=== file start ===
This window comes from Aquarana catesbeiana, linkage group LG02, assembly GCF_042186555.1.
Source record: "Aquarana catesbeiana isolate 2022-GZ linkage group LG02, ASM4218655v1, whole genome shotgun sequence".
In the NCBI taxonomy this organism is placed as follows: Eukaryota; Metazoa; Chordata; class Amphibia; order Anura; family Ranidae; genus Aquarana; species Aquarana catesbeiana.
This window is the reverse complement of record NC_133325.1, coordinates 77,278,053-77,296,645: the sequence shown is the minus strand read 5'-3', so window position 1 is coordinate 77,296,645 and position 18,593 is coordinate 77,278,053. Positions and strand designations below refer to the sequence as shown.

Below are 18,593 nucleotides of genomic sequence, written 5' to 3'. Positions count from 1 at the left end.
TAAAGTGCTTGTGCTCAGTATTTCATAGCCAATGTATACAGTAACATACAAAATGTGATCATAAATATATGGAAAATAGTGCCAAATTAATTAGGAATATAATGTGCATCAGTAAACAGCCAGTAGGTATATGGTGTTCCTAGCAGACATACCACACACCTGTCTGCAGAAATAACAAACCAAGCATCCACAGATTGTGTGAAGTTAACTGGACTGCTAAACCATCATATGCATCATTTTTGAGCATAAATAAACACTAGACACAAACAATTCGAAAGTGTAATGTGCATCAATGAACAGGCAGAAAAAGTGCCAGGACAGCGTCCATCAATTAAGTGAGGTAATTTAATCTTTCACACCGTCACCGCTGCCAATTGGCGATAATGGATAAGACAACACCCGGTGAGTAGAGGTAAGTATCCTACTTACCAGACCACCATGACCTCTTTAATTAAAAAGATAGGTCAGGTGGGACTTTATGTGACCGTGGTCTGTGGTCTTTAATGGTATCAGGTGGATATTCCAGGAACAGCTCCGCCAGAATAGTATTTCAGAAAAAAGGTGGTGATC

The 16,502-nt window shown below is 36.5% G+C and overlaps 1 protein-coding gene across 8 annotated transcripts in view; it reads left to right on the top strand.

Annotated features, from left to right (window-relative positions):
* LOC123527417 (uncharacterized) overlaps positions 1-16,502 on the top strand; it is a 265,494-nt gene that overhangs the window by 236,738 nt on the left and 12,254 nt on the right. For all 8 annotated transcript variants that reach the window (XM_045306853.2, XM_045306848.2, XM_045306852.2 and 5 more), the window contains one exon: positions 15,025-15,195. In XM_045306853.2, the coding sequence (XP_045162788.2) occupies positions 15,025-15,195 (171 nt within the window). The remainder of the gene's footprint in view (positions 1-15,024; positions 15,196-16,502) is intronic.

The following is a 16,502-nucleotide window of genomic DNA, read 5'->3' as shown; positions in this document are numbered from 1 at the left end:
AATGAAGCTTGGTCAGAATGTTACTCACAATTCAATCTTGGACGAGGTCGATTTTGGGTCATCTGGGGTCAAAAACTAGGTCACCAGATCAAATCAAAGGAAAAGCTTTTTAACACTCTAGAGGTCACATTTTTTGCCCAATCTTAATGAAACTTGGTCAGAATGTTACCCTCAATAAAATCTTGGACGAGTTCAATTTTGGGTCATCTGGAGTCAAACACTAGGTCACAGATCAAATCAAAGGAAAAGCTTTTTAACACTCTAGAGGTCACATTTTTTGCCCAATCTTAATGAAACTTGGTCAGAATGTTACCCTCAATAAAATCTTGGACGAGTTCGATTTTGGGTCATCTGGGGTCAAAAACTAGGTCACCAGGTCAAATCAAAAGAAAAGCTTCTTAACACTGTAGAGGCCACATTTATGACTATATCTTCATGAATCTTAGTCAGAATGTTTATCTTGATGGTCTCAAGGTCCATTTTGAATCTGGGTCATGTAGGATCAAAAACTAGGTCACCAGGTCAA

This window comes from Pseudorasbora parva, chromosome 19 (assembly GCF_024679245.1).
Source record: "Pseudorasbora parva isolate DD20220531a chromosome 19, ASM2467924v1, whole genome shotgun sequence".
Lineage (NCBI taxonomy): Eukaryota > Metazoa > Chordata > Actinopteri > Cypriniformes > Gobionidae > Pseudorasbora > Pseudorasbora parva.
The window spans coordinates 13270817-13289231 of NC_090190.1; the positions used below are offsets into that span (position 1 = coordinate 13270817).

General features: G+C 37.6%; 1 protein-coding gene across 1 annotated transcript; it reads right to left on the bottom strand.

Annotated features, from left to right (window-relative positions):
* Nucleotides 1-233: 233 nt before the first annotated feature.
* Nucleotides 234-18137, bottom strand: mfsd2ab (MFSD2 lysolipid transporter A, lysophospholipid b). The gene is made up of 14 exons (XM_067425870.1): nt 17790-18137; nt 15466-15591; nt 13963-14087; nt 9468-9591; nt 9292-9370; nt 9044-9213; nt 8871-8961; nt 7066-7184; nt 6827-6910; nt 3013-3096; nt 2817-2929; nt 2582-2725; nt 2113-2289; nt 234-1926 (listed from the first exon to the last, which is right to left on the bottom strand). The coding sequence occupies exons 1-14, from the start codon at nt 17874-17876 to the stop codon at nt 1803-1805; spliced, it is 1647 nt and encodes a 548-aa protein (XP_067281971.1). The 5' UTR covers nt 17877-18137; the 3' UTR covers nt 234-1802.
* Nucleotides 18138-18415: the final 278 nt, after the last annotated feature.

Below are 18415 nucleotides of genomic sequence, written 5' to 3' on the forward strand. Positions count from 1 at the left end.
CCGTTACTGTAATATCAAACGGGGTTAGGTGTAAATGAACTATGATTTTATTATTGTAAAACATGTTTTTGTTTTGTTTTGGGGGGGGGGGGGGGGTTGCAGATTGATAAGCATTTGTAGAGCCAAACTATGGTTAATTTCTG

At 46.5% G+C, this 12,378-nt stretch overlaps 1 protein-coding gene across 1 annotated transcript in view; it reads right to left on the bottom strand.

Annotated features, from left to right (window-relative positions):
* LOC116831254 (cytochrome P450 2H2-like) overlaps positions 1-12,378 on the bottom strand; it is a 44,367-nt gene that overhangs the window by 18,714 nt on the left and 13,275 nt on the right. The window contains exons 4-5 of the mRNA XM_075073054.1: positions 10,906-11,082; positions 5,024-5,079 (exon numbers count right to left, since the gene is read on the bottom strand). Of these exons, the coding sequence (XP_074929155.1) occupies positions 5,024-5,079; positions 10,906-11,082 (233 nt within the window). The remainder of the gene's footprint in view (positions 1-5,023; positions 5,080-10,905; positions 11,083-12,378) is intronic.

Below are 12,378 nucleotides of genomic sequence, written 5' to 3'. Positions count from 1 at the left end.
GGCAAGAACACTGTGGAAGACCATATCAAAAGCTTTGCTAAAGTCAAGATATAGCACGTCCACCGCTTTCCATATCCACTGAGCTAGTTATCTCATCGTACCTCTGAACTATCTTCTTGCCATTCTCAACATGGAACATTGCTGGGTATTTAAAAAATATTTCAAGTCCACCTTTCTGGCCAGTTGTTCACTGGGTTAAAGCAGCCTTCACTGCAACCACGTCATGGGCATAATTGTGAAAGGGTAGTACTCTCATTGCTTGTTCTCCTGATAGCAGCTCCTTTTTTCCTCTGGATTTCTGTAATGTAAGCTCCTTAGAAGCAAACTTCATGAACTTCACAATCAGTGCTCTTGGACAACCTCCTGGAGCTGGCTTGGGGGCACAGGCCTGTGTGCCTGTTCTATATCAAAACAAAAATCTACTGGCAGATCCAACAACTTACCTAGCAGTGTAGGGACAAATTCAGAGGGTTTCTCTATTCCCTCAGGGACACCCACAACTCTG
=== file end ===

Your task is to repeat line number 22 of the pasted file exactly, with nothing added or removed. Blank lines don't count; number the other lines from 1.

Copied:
CCGTTACTGTAATATCAAACGGGGTTAGGTGTAAATGAACTATGATTTTATTATTGTAAAACATGTTTTTGTTTTGTTTTGGGGGGGGGGGGGGGGTTGCAGATTGATAAGCATTTGTAGAGCCAAACTATGGTTAATTTCTG